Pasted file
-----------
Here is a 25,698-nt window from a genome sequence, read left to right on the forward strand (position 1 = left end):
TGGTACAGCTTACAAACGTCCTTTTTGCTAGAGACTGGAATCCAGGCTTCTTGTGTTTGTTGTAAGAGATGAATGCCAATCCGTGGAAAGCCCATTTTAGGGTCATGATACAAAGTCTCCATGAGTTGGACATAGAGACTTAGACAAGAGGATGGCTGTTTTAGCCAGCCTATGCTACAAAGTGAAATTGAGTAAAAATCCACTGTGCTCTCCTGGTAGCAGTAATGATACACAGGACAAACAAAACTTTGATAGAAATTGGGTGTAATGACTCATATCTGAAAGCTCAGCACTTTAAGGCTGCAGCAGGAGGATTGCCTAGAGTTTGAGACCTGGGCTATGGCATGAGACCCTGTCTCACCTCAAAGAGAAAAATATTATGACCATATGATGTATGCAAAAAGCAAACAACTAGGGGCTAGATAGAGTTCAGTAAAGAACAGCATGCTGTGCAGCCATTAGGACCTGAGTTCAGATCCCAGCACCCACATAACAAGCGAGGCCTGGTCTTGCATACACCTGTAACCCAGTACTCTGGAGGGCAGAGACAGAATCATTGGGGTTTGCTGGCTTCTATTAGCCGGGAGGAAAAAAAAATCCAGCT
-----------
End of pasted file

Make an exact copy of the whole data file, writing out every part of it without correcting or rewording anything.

Here is a 25,698-nt window from a genome sequence, read left to right on the forward strand (position 1 = left end):
TGGTACAGCTTACAAACGTCCTTTTTGCTAGAGACTGGAATCCAGGCTTCTTGTGTTTGTTGTAAGAGATGAATGCCAATCCGTGGAAAGCCCATTTTAGGGTCATGATACAAAGTCTCCATGAGTTGGACATAGAGACTTAGACAAGAGGATGGCTGTTTTAGCCAGCCTATGCTACAAAGTGAAATTGAGTAAAAATCCACTGTGCTCTCCTGGTAGCAGTAATGATACACAGGACAAACAAAACTTTGATAGAAATTGGGTGTAATGACTCATATCTGAAAGCTCAGCACTTTAAGGCTGCAGCAGGAGGATTGCCTAGAGTTTGAGACCTGGGCTATGGCATGAGACCCTGTCTCACCTCAAAGAGAAAAATATTATGACCATATGATGTATGCAAAAAGCAAACAACTAGGGGCTAGATAGAGTTCAGTAAAGAACAGCATGCTGTGCAGCCATTAGGACCTGAGTTCAGATCCCAGCACCCACATAACAAGCGAGGCCTGGTCTTGCATACACCTGTAACCCAGTACTCTGGAGGGCAGAGACAGAATCATTGGGGTTTGCTGGCTTCTATTAGCCGGGAGGAAAAAAAAATCCAGCT